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  • Writer's picturesonnyholmes

Trip wires.

Sounds kind of warm and fuzzy, doesn't it? The harmony of biblical agreement lifts glorious choruses of prayer to our Father in heaven. We'll circle up, hold hands, sing Kum Bah Ya, get real about our shortcomings and needs, and then pray lofty words in reverent tones. The harmony of biblical agreement. There are nods, amens, scribbles on the prayer list, perhaps a Bible promise or two, hugs, tears, affirmations, and God be with you till we meet again.

And, the world is still a mess, often our little piece of it too. it's just another reality check to realize that most of us feel ineffective in our prayer lives. The latest Pew Research data indicates that 55% of Americans pray daily. That is a majority of us. What's the deal here? Does God no longer hear prayers or answer them? You know better than that. There's a better question. Could there actually be trip wires to this ideal of the harmony of biblical agreement? And, you know the answer to that one as well. Yes, there are definite stumbling points in that pursuit, things that hinder this prayer ideal. So, what are they?

Me, myself, and I, the unholy trinity of self, is the greatest trip wire to the harmony of biblical agreement in prayer. Sure, I can share prayer concerns with others, even find unity in many of the broader requests any of us would place before the Father. But, there are personal things---biases, preferences, opinions, likes and dislikes, and other subjective issues that tilt my deeper life concerns in my own direction. They can impede finding agreement with others.

Let me illustrate. Last year a neighbor and I decided we would prayer together

every week. Pause for some background. He's African-American, a strong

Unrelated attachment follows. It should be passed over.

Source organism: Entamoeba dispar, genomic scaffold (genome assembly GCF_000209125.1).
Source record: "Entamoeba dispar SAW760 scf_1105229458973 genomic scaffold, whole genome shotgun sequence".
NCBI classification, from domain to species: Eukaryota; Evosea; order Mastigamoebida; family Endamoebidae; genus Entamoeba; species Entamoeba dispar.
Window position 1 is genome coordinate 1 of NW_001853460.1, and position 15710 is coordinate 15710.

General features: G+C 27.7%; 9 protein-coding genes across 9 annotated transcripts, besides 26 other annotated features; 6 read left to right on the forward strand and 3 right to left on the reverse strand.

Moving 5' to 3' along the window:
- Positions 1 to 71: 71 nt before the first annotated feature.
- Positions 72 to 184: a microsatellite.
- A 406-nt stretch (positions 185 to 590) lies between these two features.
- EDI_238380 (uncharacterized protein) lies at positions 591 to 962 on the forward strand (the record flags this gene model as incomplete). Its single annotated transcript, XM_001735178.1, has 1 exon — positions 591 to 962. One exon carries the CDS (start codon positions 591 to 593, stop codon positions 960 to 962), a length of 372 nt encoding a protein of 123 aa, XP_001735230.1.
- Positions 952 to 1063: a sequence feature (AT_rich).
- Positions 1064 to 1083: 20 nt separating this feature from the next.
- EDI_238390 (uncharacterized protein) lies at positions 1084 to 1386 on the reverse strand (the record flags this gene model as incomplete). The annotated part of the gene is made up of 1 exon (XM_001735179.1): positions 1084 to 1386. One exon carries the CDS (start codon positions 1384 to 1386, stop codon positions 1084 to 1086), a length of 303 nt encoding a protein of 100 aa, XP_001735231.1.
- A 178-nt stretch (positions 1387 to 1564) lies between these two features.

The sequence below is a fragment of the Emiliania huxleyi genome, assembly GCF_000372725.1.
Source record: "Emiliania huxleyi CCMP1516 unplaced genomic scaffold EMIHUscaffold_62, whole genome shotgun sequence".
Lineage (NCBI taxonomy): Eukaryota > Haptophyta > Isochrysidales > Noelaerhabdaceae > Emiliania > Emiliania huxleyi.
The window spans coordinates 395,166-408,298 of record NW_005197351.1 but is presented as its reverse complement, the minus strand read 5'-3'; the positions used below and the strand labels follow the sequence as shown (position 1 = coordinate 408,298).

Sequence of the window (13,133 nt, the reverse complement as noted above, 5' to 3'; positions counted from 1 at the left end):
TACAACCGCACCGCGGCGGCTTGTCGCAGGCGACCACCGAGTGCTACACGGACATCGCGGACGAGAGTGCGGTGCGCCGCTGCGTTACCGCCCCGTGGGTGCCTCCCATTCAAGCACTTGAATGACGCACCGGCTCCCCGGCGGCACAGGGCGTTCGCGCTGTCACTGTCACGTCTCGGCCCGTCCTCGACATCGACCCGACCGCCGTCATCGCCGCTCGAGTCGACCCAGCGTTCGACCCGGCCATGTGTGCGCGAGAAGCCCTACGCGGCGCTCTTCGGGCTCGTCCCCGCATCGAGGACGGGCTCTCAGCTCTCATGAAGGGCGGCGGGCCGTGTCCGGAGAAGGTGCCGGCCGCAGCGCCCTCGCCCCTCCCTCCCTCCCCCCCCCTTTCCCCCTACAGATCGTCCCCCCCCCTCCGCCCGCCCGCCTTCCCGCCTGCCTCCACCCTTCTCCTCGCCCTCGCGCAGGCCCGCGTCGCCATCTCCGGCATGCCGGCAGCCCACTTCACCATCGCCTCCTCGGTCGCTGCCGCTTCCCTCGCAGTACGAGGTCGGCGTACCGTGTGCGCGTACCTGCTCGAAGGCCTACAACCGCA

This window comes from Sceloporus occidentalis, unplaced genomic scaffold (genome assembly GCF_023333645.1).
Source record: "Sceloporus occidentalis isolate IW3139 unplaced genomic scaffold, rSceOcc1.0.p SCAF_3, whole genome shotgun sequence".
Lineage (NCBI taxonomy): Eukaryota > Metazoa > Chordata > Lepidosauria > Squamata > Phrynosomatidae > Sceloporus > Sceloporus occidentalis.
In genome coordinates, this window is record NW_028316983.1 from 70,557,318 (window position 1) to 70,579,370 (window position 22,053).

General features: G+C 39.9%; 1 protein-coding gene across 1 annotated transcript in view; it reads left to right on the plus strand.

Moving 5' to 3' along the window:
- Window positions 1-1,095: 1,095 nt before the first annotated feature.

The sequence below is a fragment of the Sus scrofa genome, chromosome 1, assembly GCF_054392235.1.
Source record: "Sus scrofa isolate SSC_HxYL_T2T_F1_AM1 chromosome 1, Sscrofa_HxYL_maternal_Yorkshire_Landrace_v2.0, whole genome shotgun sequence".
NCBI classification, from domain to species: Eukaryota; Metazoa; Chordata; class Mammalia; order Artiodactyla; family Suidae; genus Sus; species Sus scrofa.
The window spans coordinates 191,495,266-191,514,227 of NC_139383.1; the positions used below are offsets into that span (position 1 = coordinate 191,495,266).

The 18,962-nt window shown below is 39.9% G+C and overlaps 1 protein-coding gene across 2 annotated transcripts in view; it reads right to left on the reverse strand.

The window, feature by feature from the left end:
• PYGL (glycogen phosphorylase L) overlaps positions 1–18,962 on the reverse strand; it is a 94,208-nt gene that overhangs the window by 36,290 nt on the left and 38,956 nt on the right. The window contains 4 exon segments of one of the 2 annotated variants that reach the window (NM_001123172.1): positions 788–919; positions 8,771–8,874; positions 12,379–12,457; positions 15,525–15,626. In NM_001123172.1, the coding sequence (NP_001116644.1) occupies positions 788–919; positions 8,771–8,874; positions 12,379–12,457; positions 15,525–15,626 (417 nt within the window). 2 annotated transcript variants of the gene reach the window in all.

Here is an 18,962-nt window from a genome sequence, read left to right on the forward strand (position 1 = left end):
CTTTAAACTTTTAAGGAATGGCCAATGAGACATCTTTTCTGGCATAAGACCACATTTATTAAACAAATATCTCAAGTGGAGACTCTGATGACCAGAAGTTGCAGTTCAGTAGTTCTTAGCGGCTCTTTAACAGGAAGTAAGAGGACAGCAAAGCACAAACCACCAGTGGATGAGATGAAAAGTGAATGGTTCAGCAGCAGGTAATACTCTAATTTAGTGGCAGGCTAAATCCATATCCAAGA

Christian, works in professional construction design, and usually votes Democratic. I've

got a mixed blood line---half lint head, and half red neck, share the Christian label, have

been a pastor for thirty-five years, and typically vote Republican. Each one of us

struggled to lay aside our personal leanings when we prayed, especially when we started

tripping over ourselves praying for the 2016 election. Self kept getting in the way.

Demographers warn of another egocentric trip wire that can skew our spiritual responses and even our agreement in prayer. Professional researchers call it the halo effect, our tendency for an impression created in one area to influence opinion in another area. That I have categorized myself as a Christian may make me think more highly of my prayer practices than attested by reality. Yes, setting aside my personal bent should be a natural for a professing believer. But, that's why its a trip wire. It's often unseen until an explosion of personal tastes makes havoc of my intended prayer agreement.

The answer isn't so perplexing. Jesus said, "Whoever wants to be my disciple must deny themselves and take up their cross daily and follow me" (Luke 9:23, NIV). Self-denial is the first step of following Christ. The harmony of biblical agreement in prayer can only happen when the presence of Christ in our lives overpowers our instinctive self motivations and we can be united with others who have done the same.

Once again, the application of several Pauline verses fits well here---

So if there is any encouragement in Christ, any comfort from love, any participation in

the Spirit, any affection and sympathy, complete my joy by being of the same mind,

having the same love, being in full accord and of one mind. Do nothing from selfish

ambition or conceit, but in humility count others more significant than yourselves. Let

each of you look not only to his own interests, but also to the interests of others

Philippians 2:1-4, ESV

These verses have been in this blog every week for the past month or so. Why? They are verses that remind me of a leading impediment to my entire Christian life, witness, and influence, the trip wire of self in a world that so needs the harmony of biblical agreement and the example of disciples submitted to him, and to others.

The trip wire of self.

Copyright: <a href=''>stokkete / 123RF Stock Photo</a>

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